By: Jewel Jackson | Founder/Director, African Soul International

I think we’ve ALL heard about diversity; it has become a buzzword lately. The word “Inclusion” usually follows closely behind it, but they’re very far from being the same thing. Diversity is the company photo that shows faces of various hues and colors, genders and backgrounds. Diversity is important, as:

Companies that have ethnically diverse staff are 35% more likely to yield higher revenue, while gender diverse companies are 15% more likely to yield higher revenue.

A recent Boston Consulting Group study found a strong, statistically significant positive relationship between diversity and corporate innovation (There’s a great TED talk by the authors, add it to your viewing if you are interested in more on this topic.).

Diverse companies are 70% more likely to capture a new market audience.

A study published in the American Sociological Review found that companies with the highest percent on racial or gender diversity have higher sales revenue, more customers, and higher than average market share and profitability.

While one would think this is all a company would need to get them focused on diversity, apparently it’s not. In fact:

  • 97% of senior executive boards in the US fail to reflect the country’s labor force and population demographics.
  • As of March 2019, 25 (4.8%) of Fortune 500 CEOs are female (up from 2.4% in 2008). To put this disparity into perspective, that’s barely more than the 4.1% of Fortune 500 CEOs who are named David, and less than the 5.3% named John.
  • Research studies done in New Zealand, Canada, and by the National Bureau of Economic Research have indicated that people with minority names receive fewer opportunities for jobs.
  • Inversely, another study indicated that people with traditional American names, like John or William, enjoy an average of 14% better financial returns.
  • In addition to white men, as of 2018, there are more white women at every stage of the corporate pipeline than men or women of color.
  • $16 billion is lost each year due to unfair treatment of employees and turnover.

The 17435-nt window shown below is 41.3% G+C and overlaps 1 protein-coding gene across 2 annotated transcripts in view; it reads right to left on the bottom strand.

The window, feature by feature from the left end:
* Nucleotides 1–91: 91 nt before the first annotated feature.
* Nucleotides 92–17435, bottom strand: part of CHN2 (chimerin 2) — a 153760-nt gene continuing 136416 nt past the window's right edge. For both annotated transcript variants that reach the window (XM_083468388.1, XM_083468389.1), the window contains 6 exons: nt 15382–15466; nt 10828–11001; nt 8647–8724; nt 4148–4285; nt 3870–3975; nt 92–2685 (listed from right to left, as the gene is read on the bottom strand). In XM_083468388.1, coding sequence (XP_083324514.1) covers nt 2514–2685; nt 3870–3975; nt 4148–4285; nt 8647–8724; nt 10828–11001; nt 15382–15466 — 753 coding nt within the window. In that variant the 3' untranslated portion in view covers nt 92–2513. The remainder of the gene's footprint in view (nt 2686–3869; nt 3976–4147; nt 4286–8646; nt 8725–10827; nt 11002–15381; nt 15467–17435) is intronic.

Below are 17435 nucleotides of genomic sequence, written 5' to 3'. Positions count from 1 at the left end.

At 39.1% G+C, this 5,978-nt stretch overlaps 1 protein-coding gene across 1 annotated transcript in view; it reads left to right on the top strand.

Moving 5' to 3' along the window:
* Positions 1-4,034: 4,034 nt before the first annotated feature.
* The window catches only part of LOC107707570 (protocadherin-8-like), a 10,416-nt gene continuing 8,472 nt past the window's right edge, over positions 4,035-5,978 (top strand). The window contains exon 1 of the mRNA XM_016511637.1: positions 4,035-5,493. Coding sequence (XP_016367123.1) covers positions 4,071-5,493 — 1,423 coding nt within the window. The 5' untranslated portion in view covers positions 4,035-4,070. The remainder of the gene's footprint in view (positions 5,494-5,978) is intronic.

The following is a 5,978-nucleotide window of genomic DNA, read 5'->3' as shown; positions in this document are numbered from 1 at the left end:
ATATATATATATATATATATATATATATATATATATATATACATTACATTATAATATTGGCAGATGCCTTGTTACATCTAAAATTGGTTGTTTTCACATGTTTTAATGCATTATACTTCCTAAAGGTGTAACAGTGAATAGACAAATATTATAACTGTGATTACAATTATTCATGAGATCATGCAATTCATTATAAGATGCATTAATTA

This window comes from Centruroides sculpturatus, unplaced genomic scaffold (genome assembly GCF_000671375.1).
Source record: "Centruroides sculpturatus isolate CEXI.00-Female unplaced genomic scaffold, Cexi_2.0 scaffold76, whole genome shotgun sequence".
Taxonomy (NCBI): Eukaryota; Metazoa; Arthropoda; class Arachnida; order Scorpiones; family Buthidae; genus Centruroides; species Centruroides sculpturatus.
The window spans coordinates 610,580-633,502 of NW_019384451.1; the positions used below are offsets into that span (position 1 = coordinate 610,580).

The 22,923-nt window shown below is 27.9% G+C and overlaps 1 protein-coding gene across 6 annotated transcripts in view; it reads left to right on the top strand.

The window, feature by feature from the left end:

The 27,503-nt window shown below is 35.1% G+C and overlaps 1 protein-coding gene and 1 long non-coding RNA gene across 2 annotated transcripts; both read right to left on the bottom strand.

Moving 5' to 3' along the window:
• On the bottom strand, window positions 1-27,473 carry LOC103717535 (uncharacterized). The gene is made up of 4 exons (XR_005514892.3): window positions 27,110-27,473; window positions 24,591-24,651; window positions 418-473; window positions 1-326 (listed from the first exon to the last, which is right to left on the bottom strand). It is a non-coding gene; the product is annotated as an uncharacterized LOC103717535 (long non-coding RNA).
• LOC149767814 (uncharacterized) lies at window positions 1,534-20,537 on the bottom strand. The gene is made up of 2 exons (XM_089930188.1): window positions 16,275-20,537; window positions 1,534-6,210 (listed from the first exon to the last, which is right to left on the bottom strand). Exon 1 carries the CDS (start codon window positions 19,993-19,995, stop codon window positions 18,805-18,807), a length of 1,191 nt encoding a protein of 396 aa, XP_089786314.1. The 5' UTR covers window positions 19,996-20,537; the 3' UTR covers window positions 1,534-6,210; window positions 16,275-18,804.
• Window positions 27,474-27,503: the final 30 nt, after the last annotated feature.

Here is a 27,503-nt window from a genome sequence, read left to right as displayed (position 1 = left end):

• Compared to every 100 men promoted to a managerial position, only 79% of women are promoted.

Of people who post personal religiously affiliated content on social media, Muslims are 13% less likely to receive a callback for an interview.

  • Only 17.9% of people with a disability were employed in 2016 compared to 65% of people without a disability.
  • Men earn a 6% higher wage when they have a child, whereas women earn 4% less when they have a child.

And this is just in regards to diversity. We haven’t even touched on inclusion yet.

Have you ever been invited to be a part of a group, but got the feeling that your input, voice, ideas, and opinions were not welcomed? Well, that’s an example of what inclusion is NOT. While there are companies, colleges, and universities that espouse love for diversity, the question is whether or not they are open to the voices, opinions, and life experiences of others who don’t share their same background and/or culture.

The U.S. is a mix of myriad cultures, heritages, traditions and other varying factors that not only make us different, but give us opportunities to see how much we’re alike, and help us grow. Whether it’s food such as pizza, tacos, polish boys, etc., or it’s the influence in the language, customs, and cultures, diversity has helped to build the fabric of this country, and it is as important now as it’s ever been.

As you go forward, as our future leaders, I hope that you find it important to not only see others, but listen to them, learn from them, and value them. It’s not only the right thing to do; it can also help your bottom line.